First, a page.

Four different snake venoms are used in the production of CroFab, with each venom being injected into a different flock of sheep. These snakes are the Western Diamondback Rattlesnake (Crotalus atrox, responsible for the most venomous bites in the U.S.), Eastern Diamondback Rattlesnake (Crotalus adamanteus, the largest venomous snake in the U.S.), Mojave Rattlesnake (Crotalus scutulatus, frequently cited as one of the most toxic snakes in the U.S.), and the Cottonmouth (also known as the Water Moccasin, Agkistrodon piscivorus, known to frequent waterways in southeast U.S.). Including four different snakes in the CroFab antivenom mixture permits better cross-reactivity when attempting to neutralize envenomation symptoms from the other 50 or so species of pit-vipers in the United States. Snakes that like to feed upon front-fanged venomous snakes (including many of the nonvenomous rat/milk/king snakes) often possess high levels of resistance/immunity to those snake venoms. The innate resistance/immune mechanisms in these snakes could lead us to a better understanding of how to create more efficient antivenoms in humans.
Pharmaceutical Potential of Snake Venoms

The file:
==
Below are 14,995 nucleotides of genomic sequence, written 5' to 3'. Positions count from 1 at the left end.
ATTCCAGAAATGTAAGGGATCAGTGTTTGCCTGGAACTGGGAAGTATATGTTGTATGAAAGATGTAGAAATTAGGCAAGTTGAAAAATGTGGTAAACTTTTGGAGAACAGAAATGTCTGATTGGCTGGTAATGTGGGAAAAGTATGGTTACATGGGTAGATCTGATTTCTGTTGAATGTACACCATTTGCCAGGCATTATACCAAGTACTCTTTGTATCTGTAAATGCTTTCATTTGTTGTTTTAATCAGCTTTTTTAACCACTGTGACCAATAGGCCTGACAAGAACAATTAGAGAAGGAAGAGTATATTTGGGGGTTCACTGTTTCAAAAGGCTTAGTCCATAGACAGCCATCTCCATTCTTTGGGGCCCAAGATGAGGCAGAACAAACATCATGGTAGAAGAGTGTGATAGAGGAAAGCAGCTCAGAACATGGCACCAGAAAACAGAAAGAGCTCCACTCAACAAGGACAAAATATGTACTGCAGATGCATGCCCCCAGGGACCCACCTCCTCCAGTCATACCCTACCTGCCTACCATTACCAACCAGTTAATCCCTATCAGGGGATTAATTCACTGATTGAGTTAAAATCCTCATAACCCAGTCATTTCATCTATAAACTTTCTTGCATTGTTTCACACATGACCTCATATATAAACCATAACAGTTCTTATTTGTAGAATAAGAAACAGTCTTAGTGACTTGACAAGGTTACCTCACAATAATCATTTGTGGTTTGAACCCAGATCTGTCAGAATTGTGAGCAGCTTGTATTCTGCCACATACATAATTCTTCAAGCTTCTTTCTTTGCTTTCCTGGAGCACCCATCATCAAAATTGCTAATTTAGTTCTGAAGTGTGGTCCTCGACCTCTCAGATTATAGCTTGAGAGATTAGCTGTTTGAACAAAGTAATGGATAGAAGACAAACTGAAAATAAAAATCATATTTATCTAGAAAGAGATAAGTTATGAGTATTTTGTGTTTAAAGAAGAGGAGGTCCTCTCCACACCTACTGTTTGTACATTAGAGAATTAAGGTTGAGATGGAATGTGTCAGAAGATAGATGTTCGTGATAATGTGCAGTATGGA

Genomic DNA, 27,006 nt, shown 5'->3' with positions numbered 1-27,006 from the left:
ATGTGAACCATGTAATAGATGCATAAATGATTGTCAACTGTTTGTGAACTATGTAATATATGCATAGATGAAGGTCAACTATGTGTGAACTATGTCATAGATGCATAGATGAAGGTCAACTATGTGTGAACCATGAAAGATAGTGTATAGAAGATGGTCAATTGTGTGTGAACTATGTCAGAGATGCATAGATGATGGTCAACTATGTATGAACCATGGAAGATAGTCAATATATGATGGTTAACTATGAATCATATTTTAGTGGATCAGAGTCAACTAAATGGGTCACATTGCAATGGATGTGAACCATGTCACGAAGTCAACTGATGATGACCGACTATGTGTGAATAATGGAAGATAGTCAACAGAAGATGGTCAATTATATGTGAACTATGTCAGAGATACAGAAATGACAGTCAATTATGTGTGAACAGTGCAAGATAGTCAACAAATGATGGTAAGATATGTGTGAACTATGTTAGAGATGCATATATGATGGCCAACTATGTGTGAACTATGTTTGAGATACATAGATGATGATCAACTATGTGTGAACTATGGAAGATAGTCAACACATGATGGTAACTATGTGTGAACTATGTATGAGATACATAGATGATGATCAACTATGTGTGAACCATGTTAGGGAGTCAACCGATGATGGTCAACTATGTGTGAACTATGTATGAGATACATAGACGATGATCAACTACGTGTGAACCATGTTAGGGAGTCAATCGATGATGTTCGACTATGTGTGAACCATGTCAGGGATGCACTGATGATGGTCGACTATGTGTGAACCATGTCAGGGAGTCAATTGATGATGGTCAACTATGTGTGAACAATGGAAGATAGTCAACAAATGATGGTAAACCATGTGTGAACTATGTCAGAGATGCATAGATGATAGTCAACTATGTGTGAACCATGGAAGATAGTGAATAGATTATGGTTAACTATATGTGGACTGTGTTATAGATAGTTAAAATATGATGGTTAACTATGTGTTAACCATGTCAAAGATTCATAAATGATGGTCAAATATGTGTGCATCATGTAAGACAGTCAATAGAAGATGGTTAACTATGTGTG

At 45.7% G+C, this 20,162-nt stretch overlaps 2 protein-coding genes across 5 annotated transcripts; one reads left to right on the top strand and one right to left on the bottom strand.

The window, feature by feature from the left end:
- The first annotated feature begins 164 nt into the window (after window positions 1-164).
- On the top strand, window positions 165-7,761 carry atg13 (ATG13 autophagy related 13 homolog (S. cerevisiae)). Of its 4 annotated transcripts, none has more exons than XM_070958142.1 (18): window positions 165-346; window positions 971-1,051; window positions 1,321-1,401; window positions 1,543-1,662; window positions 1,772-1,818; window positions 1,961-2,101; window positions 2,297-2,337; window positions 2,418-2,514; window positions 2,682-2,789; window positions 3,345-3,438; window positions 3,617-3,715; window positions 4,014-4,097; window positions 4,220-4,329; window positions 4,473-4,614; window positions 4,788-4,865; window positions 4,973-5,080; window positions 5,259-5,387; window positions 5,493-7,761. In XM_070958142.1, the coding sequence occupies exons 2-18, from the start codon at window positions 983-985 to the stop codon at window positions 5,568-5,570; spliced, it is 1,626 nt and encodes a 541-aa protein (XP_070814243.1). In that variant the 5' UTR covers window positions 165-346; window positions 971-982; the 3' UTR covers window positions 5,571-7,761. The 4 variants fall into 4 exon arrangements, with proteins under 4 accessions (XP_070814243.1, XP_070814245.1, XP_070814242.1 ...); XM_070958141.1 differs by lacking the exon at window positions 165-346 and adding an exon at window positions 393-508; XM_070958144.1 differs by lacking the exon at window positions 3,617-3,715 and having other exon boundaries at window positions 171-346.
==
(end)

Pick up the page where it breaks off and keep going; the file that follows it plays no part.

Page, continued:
Although most snake-derived drugs (see table below) currently in use are from snakes belonging to family Viperidae (vipers and rattlesnakes), there is at least one from family Elapidae (cobras: genus Naja). There are very few, if any, drugs designed from venom compounds in families Colubridae (rear-fanged "typical" snakes; if you don't know what "rear-fanged" means, please see parts 2-4 of this hub series on snake venom) or Atractaspididae (burrowing asps) at the present time. This is likely due to the fact that people have not been able to experiment on their venoms to a substantial degree, as opposed to the belief that those venoms are not "worthwhile." With over 1,200 species of venomous snakes in the world (spanning across the four snake families mentioned), it can be exceedingly difficult to collect every snake's venom (especially in a manner that captures all variation present within each species; please see part 5 in this hub series, which covers snake venom variation) and test it in all possible ways in order to determine what potential anthropogenic benefits can be derived from it. Since 2/3 of all new drugs designed (in the U.S.) from 1981 to 2006 were derived from natural sources in the environment, snake venom has great potential to be developed even further, leading us into our next section of discussion.